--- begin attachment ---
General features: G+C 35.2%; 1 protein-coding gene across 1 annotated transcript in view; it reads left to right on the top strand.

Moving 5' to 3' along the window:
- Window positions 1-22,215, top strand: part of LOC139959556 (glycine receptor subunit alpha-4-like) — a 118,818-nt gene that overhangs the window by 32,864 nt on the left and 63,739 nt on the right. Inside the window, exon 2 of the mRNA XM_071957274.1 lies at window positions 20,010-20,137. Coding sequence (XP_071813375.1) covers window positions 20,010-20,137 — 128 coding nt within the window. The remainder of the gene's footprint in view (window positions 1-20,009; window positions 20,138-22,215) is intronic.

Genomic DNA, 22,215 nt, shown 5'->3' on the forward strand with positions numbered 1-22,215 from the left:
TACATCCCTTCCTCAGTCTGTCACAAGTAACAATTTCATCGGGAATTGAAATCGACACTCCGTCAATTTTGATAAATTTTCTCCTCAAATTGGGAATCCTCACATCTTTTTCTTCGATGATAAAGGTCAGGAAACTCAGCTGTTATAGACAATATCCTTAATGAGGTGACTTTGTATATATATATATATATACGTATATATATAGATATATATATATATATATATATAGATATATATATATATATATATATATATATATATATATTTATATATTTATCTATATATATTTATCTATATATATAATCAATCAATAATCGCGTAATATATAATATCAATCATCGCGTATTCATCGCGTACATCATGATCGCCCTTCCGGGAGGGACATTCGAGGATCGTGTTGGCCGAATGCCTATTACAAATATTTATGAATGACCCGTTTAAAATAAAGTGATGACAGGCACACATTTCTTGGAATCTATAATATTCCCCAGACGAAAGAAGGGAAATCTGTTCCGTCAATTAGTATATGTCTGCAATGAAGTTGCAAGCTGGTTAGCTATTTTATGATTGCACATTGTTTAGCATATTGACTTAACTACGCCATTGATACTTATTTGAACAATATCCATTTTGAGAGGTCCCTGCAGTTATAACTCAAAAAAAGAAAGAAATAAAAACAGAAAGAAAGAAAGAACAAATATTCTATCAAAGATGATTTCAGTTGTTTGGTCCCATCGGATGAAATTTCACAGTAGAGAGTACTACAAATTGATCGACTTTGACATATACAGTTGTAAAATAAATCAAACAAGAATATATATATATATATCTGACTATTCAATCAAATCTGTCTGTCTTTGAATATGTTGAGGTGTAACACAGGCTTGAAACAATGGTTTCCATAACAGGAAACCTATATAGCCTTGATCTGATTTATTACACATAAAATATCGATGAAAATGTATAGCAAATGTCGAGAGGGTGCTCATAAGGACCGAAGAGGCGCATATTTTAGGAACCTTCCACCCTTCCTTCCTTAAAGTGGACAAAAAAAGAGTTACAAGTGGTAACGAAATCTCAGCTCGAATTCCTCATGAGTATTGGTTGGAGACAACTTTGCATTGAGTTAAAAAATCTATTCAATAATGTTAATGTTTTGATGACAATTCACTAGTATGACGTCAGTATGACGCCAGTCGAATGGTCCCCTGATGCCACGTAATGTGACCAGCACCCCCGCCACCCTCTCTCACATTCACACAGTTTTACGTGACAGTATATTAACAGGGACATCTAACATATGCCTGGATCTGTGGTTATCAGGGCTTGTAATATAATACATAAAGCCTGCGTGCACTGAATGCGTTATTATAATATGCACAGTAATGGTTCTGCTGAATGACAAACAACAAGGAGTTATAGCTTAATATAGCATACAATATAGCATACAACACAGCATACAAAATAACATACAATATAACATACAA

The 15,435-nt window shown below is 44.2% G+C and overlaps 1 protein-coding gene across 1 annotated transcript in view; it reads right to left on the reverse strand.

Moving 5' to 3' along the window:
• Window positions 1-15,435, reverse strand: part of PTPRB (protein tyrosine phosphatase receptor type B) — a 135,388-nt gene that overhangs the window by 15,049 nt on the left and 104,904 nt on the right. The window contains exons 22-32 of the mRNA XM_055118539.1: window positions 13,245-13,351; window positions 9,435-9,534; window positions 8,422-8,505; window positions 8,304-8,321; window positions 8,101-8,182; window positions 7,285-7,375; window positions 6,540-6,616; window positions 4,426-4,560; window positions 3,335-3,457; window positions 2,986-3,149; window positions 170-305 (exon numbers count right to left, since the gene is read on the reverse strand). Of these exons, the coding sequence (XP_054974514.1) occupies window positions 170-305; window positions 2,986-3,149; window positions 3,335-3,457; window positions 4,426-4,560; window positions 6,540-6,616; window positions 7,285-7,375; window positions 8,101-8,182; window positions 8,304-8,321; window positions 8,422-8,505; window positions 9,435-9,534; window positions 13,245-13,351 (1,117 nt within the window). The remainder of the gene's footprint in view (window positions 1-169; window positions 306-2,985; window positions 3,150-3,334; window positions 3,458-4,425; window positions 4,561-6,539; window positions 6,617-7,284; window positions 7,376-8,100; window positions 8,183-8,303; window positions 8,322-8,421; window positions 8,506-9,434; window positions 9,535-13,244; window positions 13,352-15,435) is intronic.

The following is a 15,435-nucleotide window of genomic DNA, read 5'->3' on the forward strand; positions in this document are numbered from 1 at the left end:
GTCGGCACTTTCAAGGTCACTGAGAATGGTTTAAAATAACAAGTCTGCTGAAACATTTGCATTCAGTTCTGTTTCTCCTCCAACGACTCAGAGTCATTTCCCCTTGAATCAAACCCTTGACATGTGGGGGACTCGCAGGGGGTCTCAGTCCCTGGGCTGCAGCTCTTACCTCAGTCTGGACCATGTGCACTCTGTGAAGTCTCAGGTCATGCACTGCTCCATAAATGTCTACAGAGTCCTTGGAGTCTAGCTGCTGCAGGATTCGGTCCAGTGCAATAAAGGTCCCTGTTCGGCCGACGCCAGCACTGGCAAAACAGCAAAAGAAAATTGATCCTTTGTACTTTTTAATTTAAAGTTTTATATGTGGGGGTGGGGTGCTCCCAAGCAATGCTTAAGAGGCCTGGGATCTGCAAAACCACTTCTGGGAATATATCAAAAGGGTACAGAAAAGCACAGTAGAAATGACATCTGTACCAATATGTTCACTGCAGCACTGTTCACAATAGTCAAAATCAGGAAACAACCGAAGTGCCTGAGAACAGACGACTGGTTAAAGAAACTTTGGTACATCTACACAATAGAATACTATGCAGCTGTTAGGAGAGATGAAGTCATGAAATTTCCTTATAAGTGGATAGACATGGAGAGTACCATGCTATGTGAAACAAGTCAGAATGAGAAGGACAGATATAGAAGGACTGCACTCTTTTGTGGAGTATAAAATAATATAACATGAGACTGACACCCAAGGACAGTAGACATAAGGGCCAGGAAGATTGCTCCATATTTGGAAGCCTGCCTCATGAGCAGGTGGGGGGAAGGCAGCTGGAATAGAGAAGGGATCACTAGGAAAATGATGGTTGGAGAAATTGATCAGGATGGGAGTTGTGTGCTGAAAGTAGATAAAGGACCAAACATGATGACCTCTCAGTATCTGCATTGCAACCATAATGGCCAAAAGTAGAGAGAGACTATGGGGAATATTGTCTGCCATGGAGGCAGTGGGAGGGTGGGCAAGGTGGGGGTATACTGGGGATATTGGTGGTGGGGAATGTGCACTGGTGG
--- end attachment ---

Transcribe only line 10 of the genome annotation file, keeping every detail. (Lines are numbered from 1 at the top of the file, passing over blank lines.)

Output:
GTCGGCACTTTCAAGGTCACTGAGAATGGTTTAAAATAACAAGTCTGCTGAAACATTTGCATTCAGTTCTGTTTCTCCTCCAACGACTCAGAGTCATTTCCCCTTGAATCAAACCCTTGACATGTGGGGGACTCGCAGGGGGTCTCAGTCCCTGGGCTGCAGCTCTTACCTCAGTCTGGACCATGTGCACTCTGTGAAGTCTCAGGTCATGCACTGCTCCATAAATGTCTACAGAGTCCTTGGAGTCTAGCTGCTGCAGGATTCGGTCCAGTGCAATAAAGGTCCCTGTTCGGCCGACGCCAGCACTGGCAAAACAGCAAAAGAAAATTGATCCTTTGTACTTTTTAATTTAAAGTTTTATATGTGGGGGTGGGGTGCTCCCAAGCAATGCTTAAGAGGCCTGGGATCTGCAAAACCACTTCTGGGAATATATCAAAAGGGTACAGAAAAGCACAGTAGAAATGACATCTGTACCAATATGTTCACTGCAGCACTGTTCACAATAGTCAAAATCAGGAAACAACCGAAGTGCCTGAGAACAGACGACTGGTTAAAGAAACTTTGGTACATCTACACAATAGAATACTATGCAGCTGTTAGGAGAGATGAAGTCATGAAATTTCCTTATAAGTGGATAGACATGGAGAGTACCATGCTATGTGAAACAAGTCAGAATGAGAAGGACAGATATAGAAGGACTGCACTCTTTTGTGGAGTATAAAATAATATAACATGAGACTGACACCCAAGGACAGTAGACATAAGGGCCAGGAAGATTGCTCCATATTTGGAAGCCTGCCTCATGAGCAGGTGGGGGGAAGGCAGCTGGAATAGAGAAGGGATCACTAGGAAAATGATGGTTGGAGAAATTGATCAGGATGGGAGTTGTGTGCTGAAAGTAGATAAAGGACCAAACATGATGACCTCTCAGTATCTGCATTGCAACCATAATGGCCAAAAGTAGAGAGAGACTATGGGGAATATTGTCTGCCATGGAGGCAGTGGGAGGGTGGGCAAGGTGGGGGTATACTGGGGATATTGGTGGTGGGGAATGTGCACTGGTGG